"Believe me, if there was a way to keep them off the air, I would," said Marci Hosier, TVTV executive director. "But what they are doing is protected under the First Amendment, and we can't censor shows. That's not what public (access) television is all about."

So let me suggest the opposite:

I think you should watch the shows so you can appreciate exactly what we're up against.

In fact, I think you should tune in with your kids and then discuss the shows with them.

I think you should go to the Tualatin Valley Skins' own Web site -- Count how many times you see Hitler's face, how many times you see minorities blamed for everything. Count how many times "white pride" is used as an excuse for resenting everyone else.

Then, I think you should take a walk in the park -- make that Cook Park at 6:30 p.m. Thursday, where police, city and school officials are holding an anti-hate rally.

I'm not sure what may turn the tide, but I know nothing will change if we pretend this isn't happening right here.

If you live in the Portland area and have the time, follow Rick's advice and show up at Cook Park tonight to make a statement.

Tuesday, May 25, 2004

The White Peril

Regular readers may recall my concern that the Latino-bashing that arose in last fall's California recall election had the potential to provoke serious racial tensions and ultimately violence.

Now, out of the San Diego area comes an extremely disturbing story that fits into a pattern I've been seeing with potentially far-reaching implications:
A growing racial divide at Temescal Canyon

In the 10 days since a campus melee and fights erupted at Temescal Canyon High School, the racial and ethnic divides separating many students have grown even wider, more than a dozen students said last week.

Several parents say that the racial tensions and the fights have them very concerned that even greater violence may lie ahead.

On May 12, two fights broke out between Latino and white students in the lunch area and hundreds of students then were caught up in a melee, with many throwing bottles, cans and food at one another. Twelve sheriff's deputies and school officials dispersed the crowd.

The following day -- even with 18 deputies patrolling campus -- two more fights broke out, as racial slurs flew between Latino and white students. As a result of the two days of fighting, 18 students have been suspended and eight of them are facing expulsion. No one was arrested on either of the two days, but sheriff's officials said they would be asking the district attorney's office to file battery charges against three boys and possibly against two girls.

Noteworthy is the fact that the "Iron Cross" wear favored, rather innocuously, by skateboarder types all around the country have been converted, in this case at least, into a symbol for white supremacy and real suggestions of neo-Nazi ideological sentiments:
Ryan Canada, 16, was hanging out with a group of other white students during the first of two lunch periods last week. Canada sports close-cropped hair and on Wednesday was wearing a T-shirt with a logo based on the German Iron Cross emblazoned on the front. He said that since the fights, more white students are changing their dress habits as an expression of solidarity with other white students.

"A lot of people are starting to wear (T-shirts with) Iron Crosses and shave their heads," he said. First used as a military decoration in Prussia in the early 1800s, Adolf Hitler restored the award in 1939. Some Latino students say they associate the Iron Cross with white-power groups on campus.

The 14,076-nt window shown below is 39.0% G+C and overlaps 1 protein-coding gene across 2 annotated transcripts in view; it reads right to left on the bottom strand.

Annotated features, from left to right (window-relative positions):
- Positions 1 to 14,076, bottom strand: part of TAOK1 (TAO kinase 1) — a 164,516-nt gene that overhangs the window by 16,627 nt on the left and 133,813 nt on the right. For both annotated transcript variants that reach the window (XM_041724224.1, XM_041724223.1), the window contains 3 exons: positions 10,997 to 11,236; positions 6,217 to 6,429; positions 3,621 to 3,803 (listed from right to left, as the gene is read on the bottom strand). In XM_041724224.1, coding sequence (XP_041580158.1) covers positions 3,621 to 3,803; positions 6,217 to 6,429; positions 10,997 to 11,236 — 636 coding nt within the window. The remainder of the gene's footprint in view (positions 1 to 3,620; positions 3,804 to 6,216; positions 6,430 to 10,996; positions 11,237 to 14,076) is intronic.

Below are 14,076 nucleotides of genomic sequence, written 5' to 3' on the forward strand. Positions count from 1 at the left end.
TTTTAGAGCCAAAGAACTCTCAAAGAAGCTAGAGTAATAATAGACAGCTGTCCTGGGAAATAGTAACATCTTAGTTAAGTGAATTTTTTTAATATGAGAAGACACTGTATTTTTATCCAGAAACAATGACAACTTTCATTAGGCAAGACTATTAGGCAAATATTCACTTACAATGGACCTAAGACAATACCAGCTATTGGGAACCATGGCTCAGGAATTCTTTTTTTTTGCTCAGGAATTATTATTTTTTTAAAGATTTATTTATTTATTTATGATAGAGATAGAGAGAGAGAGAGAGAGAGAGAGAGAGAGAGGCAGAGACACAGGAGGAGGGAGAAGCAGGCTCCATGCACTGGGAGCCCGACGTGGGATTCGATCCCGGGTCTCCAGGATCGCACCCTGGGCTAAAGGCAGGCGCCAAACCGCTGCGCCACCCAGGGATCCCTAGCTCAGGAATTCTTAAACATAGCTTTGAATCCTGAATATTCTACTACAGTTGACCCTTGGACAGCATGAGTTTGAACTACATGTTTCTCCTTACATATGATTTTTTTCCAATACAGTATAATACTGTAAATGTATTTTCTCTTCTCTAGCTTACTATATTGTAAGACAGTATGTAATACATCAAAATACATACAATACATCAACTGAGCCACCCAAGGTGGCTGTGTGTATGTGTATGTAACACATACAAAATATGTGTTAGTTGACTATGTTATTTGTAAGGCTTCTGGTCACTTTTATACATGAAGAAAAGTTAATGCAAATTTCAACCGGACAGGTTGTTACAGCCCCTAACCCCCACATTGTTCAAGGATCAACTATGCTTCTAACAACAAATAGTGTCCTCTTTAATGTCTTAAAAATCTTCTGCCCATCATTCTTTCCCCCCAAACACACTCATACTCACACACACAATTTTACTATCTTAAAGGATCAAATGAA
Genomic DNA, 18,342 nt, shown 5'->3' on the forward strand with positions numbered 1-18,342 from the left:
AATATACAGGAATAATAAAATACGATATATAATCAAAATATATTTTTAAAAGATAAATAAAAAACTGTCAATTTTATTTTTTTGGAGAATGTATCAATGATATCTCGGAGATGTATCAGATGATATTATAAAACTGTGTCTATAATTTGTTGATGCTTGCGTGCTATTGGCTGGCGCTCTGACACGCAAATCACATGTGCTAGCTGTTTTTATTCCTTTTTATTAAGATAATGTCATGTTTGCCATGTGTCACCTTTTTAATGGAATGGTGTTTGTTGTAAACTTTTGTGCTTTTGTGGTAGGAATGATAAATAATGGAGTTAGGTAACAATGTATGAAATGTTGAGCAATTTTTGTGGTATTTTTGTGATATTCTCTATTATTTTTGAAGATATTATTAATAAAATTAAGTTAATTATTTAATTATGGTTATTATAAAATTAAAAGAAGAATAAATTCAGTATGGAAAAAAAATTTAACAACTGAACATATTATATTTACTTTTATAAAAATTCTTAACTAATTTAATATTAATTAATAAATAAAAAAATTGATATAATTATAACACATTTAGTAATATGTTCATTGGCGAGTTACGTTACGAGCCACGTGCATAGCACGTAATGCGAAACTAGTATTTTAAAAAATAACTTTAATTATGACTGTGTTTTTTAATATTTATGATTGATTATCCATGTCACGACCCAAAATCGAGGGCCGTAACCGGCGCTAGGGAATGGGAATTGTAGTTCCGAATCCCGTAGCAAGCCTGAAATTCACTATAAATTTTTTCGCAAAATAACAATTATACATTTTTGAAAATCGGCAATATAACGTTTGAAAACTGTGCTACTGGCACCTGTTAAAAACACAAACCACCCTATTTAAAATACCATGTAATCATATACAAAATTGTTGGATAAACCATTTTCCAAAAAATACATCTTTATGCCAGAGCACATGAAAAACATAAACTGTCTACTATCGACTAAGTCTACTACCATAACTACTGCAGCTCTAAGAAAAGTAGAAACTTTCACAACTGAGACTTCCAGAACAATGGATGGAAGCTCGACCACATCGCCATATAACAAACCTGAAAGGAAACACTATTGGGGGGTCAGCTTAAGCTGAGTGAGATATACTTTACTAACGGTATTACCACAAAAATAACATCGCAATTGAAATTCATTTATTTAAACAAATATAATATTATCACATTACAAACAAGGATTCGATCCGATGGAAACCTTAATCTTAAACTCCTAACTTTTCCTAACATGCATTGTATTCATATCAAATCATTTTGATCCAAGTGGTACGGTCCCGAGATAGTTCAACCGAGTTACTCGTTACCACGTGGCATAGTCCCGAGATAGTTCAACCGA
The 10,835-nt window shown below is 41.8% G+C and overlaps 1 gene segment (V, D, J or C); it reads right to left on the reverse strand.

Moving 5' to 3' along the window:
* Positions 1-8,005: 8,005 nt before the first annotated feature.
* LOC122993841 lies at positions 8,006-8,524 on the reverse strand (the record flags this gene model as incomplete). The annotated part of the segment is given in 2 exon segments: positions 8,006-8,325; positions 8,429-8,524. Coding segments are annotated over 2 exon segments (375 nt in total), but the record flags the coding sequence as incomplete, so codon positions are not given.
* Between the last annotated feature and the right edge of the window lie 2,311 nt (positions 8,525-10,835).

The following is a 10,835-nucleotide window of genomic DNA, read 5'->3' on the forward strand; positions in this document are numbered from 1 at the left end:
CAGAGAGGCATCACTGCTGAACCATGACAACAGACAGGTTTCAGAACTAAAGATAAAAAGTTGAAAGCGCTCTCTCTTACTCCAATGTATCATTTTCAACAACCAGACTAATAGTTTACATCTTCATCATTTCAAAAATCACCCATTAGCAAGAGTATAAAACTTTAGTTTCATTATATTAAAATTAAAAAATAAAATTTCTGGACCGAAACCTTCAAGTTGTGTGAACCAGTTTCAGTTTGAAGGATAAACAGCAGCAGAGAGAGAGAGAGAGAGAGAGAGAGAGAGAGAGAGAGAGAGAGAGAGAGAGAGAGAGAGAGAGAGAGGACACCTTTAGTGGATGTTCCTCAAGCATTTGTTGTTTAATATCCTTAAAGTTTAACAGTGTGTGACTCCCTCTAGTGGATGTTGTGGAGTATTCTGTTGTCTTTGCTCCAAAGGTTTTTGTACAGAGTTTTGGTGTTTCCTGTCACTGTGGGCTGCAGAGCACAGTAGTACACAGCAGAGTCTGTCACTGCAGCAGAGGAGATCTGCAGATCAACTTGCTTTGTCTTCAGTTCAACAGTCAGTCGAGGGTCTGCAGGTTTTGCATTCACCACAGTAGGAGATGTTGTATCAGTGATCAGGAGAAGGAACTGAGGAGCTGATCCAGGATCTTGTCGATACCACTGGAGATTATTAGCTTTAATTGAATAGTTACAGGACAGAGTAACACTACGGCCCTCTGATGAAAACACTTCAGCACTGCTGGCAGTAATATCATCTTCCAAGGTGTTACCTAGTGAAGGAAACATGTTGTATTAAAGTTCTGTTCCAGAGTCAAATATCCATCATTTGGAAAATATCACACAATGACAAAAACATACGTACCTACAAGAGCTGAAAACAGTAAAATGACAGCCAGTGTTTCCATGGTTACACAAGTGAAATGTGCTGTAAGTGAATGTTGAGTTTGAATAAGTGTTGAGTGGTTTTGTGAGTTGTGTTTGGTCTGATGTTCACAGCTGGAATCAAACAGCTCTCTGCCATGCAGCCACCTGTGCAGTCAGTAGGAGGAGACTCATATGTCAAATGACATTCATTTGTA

Canada's friend Nathan Hudson, 17, was also wearing a T-shirt with an Iron Cross logo. He agreed that more students -- Latinos and whites -- are gravitating toward groups of their own race or ethnicity.

"There's a lot more whites by themselves and Hispanics by themselves," he said.

But the most significant concern is that the increasing tension and the outbreak of violence in this and neighboring schools appear to have been largely provoked by whites uttering racial slurs and expressing white-supremacist views:
Last September, racial conflict erupted at Elsinore High School when a group of white students carried an American flag onto campus on a pole with inscriptions of swastikas and markings associated with white supremacy.

Students reported the white students marched up and down in front of Latino students at lunch and the Latino students threw food at them. Those incidents followed what some students said were several fights between Latinos and whites on the Wildomar campus in the previous school year.

The immediate trigger for the recent Temescal Canyon fights was a racial slur. Witnesses said that a Latino boy and his girlfriend were walking through the lunch area at noon on May 12. The girl was singing in Spanish when a white boy yelled at her to shut up, using a profanity and a racial slur, said two students who witnessed the confrontation. The Latino boy and the white boy began fighting and another fight and the melee quickly followed, witnesses said.

It's important to observe that a number of racially charged incidents elsewhere -- from Ithaca, Orangetown and Saranac, all in New York, to Newark, Ohio, to Arlington, Washington and Sacramento, Calif. -- have all involved increasing racial tensions in the nation's high schools.

And in the vast majority of these incidents, the tensions have been spurred by the fresh appearance of white-supremacist ideology among the young people involved.

The reason this is an important harbinger, of course, is that these teenagers not only portend rising trends, they also reflect the kinds of sentiments that are being promoted in the larger body politic. White supremacy, these incidents clearly suggest, is being quietly pushed from the fringes toward the center of our national discourse -- which may be the most disturbing trend of them all.

Lying liars

Remember California State Sen. Tom McClintock, leader of the conservative vanguard in the state's recent gubernatorial recall campaign?

That's right, the fellow who scrolled the words "honesty and integrity" across the screen in one of his ads. The one whose senior advisor is a Christian Reconstructionist.